AR: For my thesis project when I went to art school, for the gallery show I actually sold The Doldrums at a kiosk. That was my artistic, kind of rebellious stance there. I was extremely defiant, I didn't like the gallery system, and I don't like the art world; I think it's pretty much a joke. I can appreciate the music world a little bit more, it's more of a way to make a living in a little way, and people understand what they're paying for. No slight to Damien Hirst or anything like that, but I think art is a con job...which is cool, which is cool. I'd need to do a few cons myself if I was trying to make a living in that industry for that long.
WW: You mentioned The Doldrums, most of your early work culled your back catalogue of songs written in the 90s and early 2000s. When did you start writing music?
AR: I started when I was about eight or nine, but I was kind of just playing stuff around the house. I didn't really learn how to play anything until, uh...well I still don't even know. I've been writing songs longer than I've been playing them, so it goes back a ways. I've always had an interest in music, but I still feel like an outsider. I'm just happy to be making music, happy to be a part of it.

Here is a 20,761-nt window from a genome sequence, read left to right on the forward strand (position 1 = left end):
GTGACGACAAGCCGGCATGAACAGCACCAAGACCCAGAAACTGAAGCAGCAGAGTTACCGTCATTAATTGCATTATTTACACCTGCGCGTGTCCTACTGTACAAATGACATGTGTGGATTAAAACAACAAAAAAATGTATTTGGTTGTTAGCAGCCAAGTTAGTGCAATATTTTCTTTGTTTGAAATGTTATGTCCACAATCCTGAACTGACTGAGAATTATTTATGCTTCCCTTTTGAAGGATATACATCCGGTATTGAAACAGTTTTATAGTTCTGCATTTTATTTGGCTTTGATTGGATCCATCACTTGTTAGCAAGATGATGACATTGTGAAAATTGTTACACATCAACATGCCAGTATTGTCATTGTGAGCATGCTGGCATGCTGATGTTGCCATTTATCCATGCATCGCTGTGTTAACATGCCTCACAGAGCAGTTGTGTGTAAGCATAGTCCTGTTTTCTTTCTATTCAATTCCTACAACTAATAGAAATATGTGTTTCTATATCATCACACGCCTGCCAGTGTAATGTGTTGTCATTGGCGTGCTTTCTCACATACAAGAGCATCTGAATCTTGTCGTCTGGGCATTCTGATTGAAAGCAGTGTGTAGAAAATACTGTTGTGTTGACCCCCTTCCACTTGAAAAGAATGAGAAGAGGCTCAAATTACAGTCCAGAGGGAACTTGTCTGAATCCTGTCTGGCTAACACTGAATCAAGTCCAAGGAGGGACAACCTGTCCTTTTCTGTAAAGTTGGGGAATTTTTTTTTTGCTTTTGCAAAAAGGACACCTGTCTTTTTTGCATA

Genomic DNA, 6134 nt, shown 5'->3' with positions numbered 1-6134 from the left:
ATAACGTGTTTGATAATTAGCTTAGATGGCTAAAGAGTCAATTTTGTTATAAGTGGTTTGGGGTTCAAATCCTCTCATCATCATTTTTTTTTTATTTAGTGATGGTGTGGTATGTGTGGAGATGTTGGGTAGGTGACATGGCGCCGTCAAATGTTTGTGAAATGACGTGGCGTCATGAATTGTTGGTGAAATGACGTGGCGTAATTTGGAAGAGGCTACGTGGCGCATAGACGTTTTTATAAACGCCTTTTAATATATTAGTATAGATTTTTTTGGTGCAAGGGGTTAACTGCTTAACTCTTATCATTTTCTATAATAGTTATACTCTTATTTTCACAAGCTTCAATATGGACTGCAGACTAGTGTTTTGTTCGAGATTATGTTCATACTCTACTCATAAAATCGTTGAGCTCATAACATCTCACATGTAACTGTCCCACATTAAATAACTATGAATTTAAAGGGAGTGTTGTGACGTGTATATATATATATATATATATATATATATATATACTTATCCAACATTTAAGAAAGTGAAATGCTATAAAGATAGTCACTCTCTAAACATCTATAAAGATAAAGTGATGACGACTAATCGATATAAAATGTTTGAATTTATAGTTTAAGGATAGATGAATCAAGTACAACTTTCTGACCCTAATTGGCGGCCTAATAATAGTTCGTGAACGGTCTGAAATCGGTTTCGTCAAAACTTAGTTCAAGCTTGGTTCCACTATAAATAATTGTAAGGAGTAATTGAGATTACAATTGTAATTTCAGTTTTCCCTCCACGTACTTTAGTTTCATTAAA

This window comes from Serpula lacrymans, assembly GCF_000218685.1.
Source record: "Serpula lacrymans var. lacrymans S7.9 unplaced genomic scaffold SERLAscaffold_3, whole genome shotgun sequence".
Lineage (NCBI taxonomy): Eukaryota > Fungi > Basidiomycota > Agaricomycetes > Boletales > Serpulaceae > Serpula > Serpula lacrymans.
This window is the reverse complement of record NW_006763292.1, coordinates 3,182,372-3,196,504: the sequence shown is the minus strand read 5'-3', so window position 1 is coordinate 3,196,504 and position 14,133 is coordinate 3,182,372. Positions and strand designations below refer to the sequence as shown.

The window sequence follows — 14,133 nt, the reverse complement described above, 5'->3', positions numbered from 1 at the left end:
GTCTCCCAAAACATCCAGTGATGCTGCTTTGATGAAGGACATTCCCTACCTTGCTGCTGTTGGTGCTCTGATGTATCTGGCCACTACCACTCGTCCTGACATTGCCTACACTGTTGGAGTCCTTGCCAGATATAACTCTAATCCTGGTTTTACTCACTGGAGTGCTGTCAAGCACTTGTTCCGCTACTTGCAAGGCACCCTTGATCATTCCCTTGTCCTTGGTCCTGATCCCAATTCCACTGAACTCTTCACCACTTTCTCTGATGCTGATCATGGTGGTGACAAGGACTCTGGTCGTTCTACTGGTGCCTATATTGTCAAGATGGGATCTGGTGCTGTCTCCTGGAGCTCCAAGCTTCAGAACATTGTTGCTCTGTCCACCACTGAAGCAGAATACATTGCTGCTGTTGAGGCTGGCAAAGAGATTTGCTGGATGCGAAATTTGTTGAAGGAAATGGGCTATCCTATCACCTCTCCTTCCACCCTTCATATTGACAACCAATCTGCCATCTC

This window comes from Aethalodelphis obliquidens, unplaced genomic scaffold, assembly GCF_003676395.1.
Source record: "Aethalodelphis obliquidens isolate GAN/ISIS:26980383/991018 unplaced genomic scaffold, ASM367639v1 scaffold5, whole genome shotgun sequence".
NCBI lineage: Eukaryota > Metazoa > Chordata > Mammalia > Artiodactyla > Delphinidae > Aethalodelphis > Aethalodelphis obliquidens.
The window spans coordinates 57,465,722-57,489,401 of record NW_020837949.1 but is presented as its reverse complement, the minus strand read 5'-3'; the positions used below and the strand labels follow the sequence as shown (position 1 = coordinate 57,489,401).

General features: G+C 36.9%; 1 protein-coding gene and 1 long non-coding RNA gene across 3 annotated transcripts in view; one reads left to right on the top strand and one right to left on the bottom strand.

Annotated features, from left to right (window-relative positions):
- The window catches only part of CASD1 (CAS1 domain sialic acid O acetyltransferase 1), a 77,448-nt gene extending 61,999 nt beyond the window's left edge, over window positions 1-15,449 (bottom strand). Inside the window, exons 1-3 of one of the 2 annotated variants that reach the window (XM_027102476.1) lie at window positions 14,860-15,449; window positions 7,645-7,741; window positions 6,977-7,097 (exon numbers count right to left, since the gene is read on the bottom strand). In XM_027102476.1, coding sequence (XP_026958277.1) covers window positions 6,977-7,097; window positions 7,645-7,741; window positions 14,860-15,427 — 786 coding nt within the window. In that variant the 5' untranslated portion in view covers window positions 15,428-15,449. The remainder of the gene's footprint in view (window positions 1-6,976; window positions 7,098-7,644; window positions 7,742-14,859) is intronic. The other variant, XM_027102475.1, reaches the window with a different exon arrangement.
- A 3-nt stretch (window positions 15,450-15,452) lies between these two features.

WW: Absolutely. Well cool man, that's all I have. Is there anything else you wanted to get out there?
AR: No, not really. Just that I love my parents, and I'm glad they get to read something where they see what I'm doing.
WW: For sure, I know the feeling.
AR: Everybody wants to talk about my family and make a tragedy out of it, like it's some sort of tragic narrative, and I'm just like give me a fucking break. I got great parents, so I want to give them something positive to read.
WW: Hey man, you got it.
AR: Yeah, love you mom!